A Letter from Dr. Conkright

“Breast Implant Safety”

Breast implants have been in constant use since the 1960’s.Since that time they have been continuously studied, tested, and improved.Their use has provided many significant benefits for women.Breast implants have made it possible for surgeons to restore women disfigured by breast cancer, giving them a chance to be whole again.They are used to correct congenital deformities of the breast and to restore otherwise normal breasts damaged by the effects of age and pregnancy. Numerous studies have documented the wonderful benefits that breast implants have made possible for women of all ages. The satisfaction ratio among patients has been extremely high!

Benefits are always weighed against risks, and surgeons and implant manufactures always consider safety. Breast implants are among the most intensely and thoroughly studied medical devices in existence with thousands of peer-reviewed and published reports on studies including robust epidemiological studies supporting their safe use. In January of this year, as part of their ongoing research, the U.S. Food and Drug Administration (FDA) requested the aid of healthcare providers and implant manufacturers in evaluation of an extremely rare form of lymphoma. Anaplastic Large Cell Lymphoma (ALCL) is known to occur in 1 in 500,000 women in any given year in the United States. This is among all women (not necessarily having implants) and total only about 300 cases a year. The mortality rate among this group of women is very low.In the 55 years that breast implants have been in use, a maximum of 60 women were identified who were found to have a relatively benign form of ALCL that occurred in the scar tissue around a breast implant.Most of these women presented with localized breast complaints developing years after their surgery.Note that this is not a form of breast cancer. The majority of these women were treated with implant and or scar capsule removal. There were no reported mortalities.

The recent FDA preliminary findings and analysis report noted a “possible” association between anaplastic large cell lymphoma (ALCL) and breast implants.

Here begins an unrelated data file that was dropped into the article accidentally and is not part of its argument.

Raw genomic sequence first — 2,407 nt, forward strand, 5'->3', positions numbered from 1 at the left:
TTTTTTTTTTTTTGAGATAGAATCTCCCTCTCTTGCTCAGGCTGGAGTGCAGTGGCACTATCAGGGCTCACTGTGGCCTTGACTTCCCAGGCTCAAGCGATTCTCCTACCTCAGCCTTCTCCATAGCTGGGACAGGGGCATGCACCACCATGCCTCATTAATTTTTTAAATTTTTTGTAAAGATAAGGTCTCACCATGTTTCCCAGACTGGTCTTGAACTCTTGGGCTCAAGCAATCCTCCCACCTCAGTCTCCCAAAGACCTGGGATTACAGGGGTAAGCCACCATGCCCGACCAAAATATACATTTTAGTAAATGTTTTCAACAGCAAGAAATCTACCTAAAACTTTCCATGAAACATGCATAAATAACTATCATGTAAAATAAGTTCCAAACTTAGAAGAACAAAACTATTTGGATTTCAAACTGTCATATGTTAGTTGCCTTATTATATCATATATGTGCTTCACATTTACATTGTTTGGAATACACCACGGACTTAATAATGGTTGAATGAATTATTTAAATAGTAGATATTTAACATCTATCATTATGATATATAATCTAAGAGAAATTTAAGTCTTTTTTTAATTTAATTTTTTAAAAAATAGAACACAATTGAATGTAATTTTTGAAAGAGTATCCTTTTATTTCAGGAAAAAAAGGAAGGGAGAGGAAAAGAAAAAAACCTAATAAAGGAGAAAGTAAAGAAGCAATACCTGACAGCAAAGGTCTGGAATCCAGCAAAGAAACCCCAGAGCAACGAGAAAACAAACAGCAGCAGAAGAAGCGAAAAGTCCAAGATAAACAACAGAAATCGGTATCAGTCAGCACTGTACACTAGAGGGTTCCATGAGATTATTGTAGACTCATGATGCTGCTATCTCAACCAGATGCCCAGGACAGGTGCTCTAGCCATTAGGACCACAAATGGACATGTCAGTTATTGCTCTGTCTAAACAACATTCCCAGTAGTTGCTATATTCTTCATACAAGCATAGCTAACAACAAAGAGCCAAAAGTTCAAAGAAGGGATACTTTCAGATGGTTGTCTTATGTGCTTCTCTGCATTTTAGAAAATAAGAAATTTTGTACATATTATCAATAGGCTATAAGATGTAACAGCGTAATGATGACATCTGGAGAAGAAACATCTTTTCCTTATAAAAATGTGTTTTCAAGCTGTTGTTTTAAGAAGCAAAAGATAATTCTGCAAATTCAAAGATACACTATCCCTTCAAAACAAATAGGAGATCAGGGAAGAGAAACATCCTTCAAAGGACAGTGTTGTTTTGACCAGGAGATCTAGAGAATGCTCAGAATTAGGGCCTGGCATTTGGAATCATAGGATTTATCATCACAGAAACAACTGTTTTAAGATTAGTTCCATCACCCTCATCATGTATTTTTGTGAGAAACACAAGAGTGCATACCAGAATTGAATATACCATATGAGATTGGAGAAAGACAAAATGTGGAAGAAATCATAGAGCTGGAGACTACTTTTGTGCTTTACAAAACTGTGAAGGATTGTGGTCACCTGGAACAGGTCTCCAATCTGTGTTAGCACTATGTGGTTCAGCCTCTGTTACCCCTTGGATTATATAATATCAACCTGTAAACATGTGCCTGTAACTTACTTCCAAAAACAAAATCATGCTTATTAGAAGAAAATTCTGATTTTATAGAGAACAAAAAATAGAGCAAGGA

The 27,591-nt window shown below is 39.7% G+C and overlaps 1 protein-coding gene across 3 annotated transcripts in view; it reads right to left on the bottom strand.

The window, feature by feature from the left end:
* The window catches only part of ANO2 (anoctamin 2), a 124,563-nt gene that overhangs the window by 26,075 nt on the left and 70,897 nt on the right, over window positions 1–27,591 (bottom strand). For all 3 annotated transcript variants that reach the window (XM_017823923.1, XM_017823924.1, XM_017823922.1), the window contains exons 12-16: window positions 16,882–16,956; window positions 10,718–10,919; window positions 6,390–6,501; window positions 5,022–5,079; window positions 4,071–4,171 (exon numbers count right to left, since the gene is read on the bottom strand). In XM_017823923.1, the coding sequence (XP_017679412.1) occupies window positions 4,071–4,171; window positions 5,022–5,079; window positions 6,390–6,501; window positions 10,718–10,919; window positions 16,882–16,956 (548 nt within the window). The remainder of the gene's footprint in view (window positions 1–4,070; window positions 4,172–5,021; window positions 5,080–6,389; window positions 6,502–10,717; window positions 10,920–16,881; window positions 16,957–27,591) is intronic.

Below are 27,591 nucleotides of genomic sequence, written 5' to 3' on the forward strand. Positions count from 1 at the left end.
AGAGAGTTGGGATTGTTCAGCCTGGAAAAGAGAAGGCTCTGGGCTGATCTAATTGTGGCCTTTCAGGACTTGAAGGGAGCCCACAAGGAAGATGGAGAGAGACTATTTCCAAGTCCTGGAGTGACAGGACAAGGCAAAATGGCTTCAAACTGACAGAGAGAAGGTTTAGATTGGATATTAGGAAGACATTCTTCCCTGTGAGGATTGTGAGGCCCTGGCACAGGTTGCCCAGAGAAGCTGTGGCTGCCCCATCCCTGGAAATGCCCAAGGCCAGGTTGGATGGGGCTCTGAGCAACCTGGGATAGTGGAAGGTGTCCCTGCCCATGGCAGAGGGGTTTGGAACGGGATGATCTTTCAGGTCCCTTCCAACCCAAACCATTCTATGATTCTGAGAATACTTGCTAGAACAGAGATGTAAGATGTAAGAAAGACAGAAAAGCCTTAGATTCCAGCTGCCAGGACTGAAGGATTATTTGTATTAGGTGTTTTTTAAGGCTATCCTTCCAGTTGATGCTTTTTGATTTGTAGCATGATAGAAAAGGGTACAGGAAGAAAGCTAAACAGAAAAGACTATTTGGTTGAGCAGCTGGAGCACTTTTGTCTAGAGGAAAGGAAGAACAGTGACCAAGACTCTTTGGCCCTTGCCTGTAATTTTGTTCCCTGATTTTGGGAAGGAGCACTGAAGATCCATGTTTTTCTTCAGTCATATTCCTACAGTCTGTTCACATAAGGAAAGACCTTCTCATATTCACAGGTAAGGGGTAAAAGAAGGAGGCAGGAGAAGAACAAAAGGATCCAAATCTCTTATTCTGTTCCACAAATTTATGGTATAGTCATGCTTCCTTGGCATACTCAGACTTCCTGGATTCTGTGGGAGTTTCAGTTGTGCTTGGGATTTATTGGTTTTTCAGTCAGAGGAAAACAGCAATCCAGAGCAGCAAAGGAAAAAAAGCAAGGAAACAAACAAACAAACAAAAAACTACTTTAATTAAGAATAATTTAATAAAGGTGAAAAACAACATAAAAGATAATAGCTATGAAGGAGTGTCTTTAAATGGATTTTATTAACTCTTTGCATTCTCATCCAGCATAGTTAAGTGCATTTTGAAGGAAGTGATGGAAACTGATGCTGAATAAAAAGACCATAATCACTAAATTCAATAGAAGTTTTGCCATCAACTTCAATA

The report notes:

-ALCL is extremely rare… may have a very small but increased risk of developing this disease in the scar capsule adjacent to the implant. Based on available information it is not possible to confirm with statistical certainty that breast implants cause ALCL. At this time, data appears to indicate that the incidence of ALCL is very low, even in breast implant patients.

-ALCL in women with breast implants is a very rare condition; when it occurs, it has been identified most frequently in patients undergoing implant revision operations for late onset persistent seroma. The FDA does not recommend prophylactic breast implant removal in patients without symptoms or other abnormalities. Because the risk of ALCL appears very small, the FDA believes that the totality of evidence contains to support a reasonable assurance that FDA-approved breast implants are safe and effective when used as labeled.”

Statistical Perspective

The FDA has identified a maximum of 60 cases of possible breast implant related ALCL throughout the entire world.These cases have been reported over a span of 25-40 yrs.The total number of implant patients worldwide is estimated to be as many as 10 million.This data suggests that if there is an association then the reported incidences could be 1 case of ALCL/166,667 implant patients.

-contrast the fact that 1 in 9 women will develop a breast cancer in their lifetime. Approximately 3 in 100 million women per year are diagnosed with ALCL of the breast.

-In my home of Vanderburgh County the yearly breast cancer ratio is 834/174,729 per population.

The chance of dying in a motor vehicle accident is 10/100,000 per year.

Consider that a plastic surgeon performing one breast implant surgery every working day would have to work for 750 years to see a case of breast related ALCL. These statistics suggest that this connection; if it exists is not of any real significance.

In Summary: I am in agreement with the FDA, The American Society of Plastic Surgeons, and The American Society for Aesthetic Surgery in the view that “Breast implants are the most studied device in medical history. As physicians, our primary commitment is providing safe and effective patient care. We share in the commitment to continued device evaluation and monitoring.”

Current Recommendations for Women: ASAPS recommends that all women including those with breast implants should follow their normal routine in medical care and follow-up, specifically regular self examination and mammography when appropriate. Any woman should watch for changes in her breasts such as pain and swelling and contact her physician if she has any questions. Further information can be found on www.breastimplantsafety.org

Helpful Links: Aesthetic Society Position

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